Industrial Heritage (Part 1) – Cotton Lancashire’s Victorian Swimming Baths

Keith Myerscough 1st March 2021

Keith Myerscough has presented conference papers on the social history of commercial swimming. He has written peer reviewed articles and book chapters on individual Natationists and swimming clubs in Lancashire. Keith began his career as a teacher of physical education within the State School sector before moving on to manage the UK’s first basketball/netball facility in Stockport, Greater Manchester. He returned to teaching in the FE/HE sectors in 1999. Keith took early retirement from his post as a Senior Lecturer in Sport Studies at the University Centre, Blackpool in 2014.

 

The “Penny Scrub” is still evoking notions of civic pride in the industrial heritage of Victorian Cotton Lancashire. The unearthing of the remains of Mayfield Public Baths in Manchester has stimulated community interest in the town’s cultural heritage. In a series of articles on community bath- and wash-houses, the conundrum of the ubiquitous provision of swimming baths is addressed.

Excavation of Mayfield Baths, Manchester 2021 (Image by Mark Waugh)

During the first week of 2021 innumerable media outlets revealed that the archaeology unit at Salford University had successfully recorded the location of Mayfield Baths. The site was discovered during the construction of Manchester’s first new public park in over 100 years. The civil engineering project is part of the Mayfield District’s £1.4bn community regeneration programme, designed to bring domestic, commercial, and public life back to the Mayfield Ward of ‘Cottonopolis’.

Media coverage fixated on the baths structural remains and on the various artefacts unearthed. The excavation of the baths two swimming pools encouraged the media to draw similarities of community land use from the 1850s to the proposed public park for 2021.  At a superficial level the comparison has merit but scholarly research brings greater clarity to the notion of preserving community heritage for future generations. The discipline of industrial archaeology is now defined by its efforts to preserve 18th and 19th century structures as part of a district’s ‘industrial heritage’. In effect, it is a sub-discipline of cultural anthropology, concerned with studying and explaining people at work in different settings.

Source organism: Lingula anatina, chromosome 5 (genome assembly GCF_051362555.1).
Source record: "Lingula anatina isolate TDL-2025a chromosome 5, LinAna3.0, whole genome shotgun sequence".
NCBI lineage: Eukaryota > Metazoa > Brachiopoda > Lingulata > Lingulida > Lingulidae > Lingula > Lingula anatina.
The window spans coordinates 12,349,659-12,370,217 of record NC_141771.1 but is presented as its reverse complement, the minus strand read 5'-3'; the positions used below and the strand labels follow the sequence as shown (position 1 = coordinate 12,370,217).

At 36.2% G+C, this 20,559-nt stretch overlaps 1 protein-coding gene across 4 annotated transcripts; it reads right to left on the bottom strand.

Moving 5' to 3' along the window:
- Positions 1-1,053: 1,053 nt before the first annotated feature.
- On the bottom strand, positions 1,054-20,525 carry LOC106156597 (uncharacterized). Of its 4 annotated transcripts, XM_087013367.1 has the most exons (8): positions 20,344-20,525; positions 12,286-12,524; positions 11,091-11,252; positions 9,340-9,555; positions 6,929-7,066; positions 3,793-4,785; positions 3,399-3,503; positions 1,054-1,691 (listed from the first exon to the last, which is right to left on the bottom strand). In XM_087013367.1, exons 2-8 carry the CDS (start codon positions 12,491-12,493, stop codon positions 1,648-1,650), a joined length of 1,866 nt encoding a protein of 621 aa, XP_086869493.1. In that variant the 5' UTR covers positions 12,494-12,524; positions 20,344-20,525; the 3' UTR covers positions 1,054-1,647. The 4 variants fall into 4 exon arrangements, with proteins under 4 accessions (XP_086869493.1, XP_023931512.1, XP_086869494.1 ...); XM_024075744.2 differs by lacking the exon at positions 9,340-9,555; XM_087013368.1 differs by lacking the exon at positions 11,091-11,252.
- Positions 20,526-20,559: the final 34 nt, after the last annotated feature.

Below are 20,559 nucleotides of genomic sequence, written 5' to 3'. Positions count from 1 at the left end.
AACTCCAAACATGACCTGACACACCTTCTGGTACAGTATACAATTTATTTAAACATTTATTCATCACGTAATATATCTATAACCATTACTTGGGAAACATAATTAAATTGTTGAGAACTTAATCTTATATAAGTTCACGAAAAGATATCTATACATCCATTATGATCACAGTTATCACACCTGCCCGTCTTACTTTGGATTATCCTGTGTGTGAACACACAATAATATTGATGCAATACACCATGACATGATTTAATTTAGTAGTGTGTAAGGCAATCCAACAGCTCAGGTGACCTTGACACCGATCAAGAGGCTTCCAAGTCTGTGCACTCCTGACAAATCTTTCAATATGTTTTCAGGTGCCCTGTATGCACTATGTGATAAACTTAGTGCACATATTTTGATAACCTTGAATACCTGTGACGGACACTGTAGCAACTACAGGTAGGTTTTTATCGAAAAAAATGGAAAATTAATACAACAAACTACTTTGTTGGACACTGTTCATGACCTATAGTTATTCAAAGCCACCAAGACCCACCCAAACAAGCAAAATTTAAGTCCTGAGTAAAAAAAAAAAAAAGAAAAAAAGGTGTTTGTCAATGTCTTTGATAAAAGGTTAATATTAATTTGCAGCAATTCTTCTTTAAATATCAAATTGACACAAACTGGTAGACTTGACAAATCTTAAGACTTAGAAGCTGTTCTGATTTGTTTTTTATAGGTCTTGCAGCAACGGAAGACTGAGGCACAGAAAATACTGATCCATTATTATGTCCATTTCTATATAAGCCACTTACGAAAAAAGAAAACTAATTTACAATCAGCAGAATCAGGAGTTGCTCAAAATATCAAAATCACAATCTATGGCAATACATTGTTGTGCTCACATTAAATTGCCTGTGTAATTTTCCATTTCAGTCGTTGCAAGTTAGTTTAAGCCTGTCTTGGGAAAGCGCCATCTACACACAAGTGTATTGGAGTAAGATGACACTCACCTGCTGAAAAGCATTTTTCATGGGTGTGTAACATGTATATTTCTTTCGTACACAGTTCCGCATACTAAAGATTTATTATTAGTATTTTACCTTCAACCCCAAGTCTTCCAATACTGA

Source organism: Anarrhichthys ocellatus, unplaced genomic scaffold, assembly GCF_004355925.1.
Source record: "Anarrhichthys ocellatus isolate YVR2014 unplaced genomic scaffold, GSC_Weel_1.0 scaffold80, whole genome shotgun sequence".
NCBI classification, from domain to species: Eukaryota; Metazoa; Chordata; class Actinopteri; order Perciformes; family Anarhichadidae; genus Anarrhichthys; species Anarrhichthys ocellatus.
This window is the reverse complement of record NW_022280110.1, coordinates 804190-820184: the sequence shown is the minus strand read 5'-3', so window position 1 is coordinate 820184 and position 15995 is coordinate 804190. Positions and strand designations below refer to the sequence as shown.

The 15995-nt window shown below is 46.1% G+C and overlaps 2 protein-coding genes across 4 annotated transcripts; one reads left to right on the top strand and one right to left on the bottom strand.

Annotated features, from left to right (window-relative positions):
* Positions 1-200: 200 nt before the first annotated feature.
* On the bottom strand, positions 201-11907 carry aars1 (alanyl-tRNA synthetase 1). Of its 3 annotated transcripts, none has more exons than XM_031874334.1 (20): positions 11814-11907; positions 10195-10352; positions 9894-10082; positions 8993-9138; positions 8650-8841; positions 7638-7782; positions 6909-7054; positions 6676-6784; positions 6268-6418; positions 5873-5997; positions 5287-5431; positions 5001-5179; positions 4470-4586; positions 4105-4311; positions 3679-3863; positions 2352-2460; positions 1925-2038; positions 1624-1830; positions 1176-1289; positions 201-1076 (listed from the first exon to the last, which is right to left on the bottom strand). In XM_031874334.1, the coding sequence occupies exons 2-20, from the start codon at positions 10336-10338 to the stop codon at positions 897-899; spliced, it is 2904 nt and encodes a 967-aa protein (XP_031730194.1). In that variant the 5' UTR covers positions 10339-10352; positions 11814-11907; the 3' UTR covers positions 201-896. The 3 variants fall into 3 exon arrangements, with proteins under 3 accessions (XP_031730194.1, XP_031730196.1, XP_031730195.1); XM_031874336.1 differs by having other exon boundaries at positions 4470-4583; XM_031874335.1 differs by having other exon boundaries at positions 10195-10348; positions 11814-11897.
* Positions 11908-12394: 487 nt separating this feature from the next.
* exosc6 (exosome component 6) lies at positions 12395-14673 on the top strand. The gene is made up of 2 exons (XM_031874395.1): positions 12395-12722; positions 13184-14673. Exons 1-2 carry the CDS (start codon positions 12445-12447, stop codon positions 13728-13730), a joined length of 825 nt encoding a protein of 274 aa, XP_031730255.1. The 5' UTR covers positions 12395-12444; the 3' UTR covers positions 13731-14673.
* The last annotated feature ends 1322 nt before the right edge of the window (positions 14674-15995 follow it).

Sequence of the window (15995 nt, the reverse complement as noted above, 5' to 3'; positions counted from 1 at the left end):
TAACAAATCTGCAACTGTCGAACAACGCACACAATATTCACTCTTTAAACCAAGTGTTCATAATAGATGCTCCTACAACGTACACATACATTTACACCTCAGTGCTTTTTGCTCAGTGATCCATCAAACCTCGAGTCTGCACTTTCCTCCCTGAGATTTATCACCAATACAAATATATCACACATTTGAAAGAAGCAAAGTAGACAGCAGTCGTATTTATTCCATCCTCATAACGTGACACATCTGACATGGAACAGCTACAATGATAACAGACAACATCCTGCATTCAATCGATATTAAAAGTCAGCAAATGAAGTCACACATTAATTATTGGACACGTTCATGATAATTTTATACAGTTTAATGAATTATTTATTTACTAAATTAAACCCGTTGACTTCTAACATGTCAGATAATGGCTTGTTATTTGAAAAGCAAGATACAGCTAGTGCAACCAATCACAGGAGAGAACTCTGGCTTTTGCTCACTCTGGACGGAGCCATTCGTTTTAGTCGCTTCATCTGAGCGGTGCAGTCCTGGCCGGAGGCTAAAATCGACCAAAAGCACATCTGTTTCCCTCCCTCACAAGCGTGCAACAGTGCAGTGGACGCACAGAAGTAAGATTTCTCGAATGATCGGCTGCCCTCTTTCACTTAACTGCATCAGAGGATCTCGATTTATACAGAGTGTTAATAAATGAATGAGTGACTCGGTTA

Industrial archaeology/heritage is a relatively new field, originating in the United Kingdom in the 1950s. It is concerned with the human activity of employment based in domestic and non-domestic locations. Practitioners seek information-based evidence, underpinned by sources such as historical texts, oral accounts, and visual testimony.  This multidisciplinary approach is essential to the study of industrial heritage. For example, the tiles decorating Mayfield Baths depict images of blue cotton flowers, acknowledging the source of the investor’s wealth from cotton manufacturing.

Mayfield Baths Tiles depict image of blue cotton flowers (Image by Mark Waugh)

Social media reports tend to provide an inaccurate assessment of the function of Victorian public baths provision. The assumption that public baths were provided as a philanthropic gesture fails to acknowledge the social-class structure of the period. In the case of Mayfield Baths, it was built and managed by the Manchester and Salford Baths and Laundry Company who were obliged to provide an annual dividend to their shareholders. The supply of water for bathing and laundering was not cost-effective; it could only be offset by the inclusion of financially viable swimming pools. Manchester and Salford, unlike many of their satellite mill-towns, encouraged private subscription in order to build and maintain the swimming pools, bath-houses, and wash-houses.